But some chefs are welcoming the adjustment to electrification. Chris Galarza, a Pittsburgh-area chef and founder of the commercial kitchen consulting company Forward Dining Solutions, says switching to induction stovetops was “the best thing I’ve ever done in my cooking career.” He was introduced to the cooking style while a chef at Chatham University’s Eden Hall Campus in Allegheny County, Penn. in 2016, and now works with clients to move their kitchens to induction stoves and electric ovens, with no gas lines or open flames.

“Since switching I found that we have increased production, decreased cleaning time, less amount of chemicals that we’re buying, and we’ve been able to produce more food with less time,” he tells TIME. Guest satisfaction service scores also went up, as did the mental health of employees who often worked in hot environments due to the open flames used in gas cooking, he found.

Induction stovetops, however, can’t necessarily give off the same grilled taste of an open flame gas stove. Restaurant goers looking for charred meats might be hesitant to eat at a place that uses electric grills, but Galarza says it’s possible to achieve a similar flavor without the carcinogens that are created from gas grilling.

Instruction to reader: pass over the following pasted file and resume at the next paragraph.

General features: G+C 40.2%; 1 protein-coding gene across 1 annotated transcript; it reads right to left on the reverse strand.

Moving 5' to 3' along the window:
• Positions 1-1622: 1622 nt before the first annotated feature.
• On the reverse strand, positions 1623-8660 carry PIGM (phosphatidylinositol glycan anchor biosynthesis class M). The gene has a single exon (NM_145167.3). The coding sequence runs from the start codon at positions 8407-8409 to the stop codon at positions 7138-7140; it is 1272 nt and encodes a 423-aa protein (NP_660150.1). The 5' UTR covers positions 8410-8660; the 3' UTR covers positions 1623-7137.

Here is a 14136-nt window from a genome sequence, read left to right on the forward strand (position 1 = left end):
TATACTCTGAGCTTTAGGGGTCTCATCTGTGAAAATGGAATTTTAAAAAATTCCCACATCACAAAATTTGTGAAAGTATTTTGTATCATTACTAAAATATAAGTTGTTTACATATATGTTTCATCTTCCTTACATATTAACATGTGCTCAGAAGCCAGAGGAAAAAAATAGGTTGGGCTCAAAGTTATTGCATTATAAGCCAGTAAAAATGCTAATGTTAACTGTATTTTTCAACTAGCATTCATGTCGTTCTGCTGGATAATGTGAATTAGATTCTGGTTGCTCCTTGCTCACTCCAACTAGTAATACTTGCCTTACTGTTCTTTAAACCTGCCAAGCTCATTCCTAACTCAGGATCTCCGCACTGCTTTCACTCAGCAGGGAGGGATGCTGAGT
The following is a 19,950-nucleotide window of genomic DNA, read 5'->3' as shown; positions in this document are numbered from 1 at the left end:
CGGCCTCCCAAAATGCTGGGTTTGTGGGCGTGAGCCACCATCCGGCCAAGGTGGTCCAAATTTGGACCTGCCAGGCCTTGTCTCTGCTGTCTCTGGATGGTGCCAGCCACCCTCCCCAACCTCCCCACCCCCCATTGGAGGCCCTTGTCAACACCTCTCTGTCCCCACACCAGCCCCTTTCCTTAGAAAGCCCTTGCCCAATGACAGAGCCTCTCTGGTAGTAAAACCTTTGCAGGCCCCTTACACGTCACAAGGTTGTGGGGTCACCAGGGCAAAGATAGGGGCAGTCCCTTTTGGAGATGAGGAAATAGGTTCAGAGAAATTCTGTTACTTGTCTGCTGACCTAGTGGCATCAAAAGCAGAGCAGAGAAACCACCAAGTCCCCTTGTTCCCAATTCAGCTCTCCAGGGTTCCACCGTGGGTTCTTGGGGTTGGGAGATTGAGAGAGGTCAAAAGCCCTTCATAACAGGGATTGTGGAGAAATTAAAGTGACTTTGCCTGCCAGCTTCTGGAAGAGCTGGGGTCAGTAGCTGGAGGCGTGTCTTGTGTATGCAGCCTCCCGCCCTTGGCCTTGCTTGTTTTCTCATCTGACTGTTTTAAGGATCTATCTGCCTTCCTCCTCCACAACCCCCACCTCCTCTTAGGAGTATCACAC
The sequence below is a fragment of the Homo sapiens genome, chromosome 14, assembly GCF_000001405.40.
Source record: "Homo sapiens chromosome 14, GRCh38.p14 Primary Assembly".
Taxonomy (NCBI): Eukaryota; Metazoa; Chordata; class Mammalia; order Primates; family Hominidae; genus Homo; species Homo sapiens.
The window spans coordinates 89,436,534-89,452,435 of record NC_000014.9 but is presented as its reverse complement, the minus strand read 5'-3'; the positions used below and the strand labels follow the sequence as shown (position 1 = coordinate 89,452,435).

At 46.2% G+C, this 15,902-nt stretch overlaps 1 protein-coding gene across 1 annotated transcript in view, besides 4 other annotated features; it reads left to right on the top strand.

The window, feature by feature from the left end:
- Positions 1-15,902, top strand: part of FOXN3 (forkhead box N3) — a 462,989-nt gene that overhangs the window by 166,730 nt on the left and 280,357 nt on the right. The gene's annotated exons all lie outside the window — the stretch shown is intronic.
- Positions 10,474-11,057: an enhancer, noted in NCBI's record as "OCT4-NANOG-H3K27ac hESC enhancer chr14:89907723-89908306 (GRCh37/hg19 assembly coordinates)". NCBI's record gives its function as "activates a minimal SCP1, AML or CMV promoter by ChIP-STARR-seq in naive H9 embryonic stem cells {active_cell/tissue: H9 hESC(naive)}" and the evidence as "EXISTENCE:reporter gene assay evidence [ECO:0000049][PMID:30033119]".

“A lot of chefs will say gas is king because that’s how we’ve always done it,” Galarza says. “But we only started cooking with gas the last 100 or so years, so if you’re really concerned with tradition, you’d be cooking on coal or wood—not gas. When it comes down to it, chefs are afraid of change.”

National Real Estate Mkt shift

The Real Estate Housing Market Is Shifting: Too Many Homes, Not Enough Buyers

As mortgage rates surged, prospective homeowners were priced out. Now there are not enough buyers for an increasing number of homes.By Madeline Garfinkle August 10, 2022

The housing market is shifting, and faster than builders and sellers can adapt.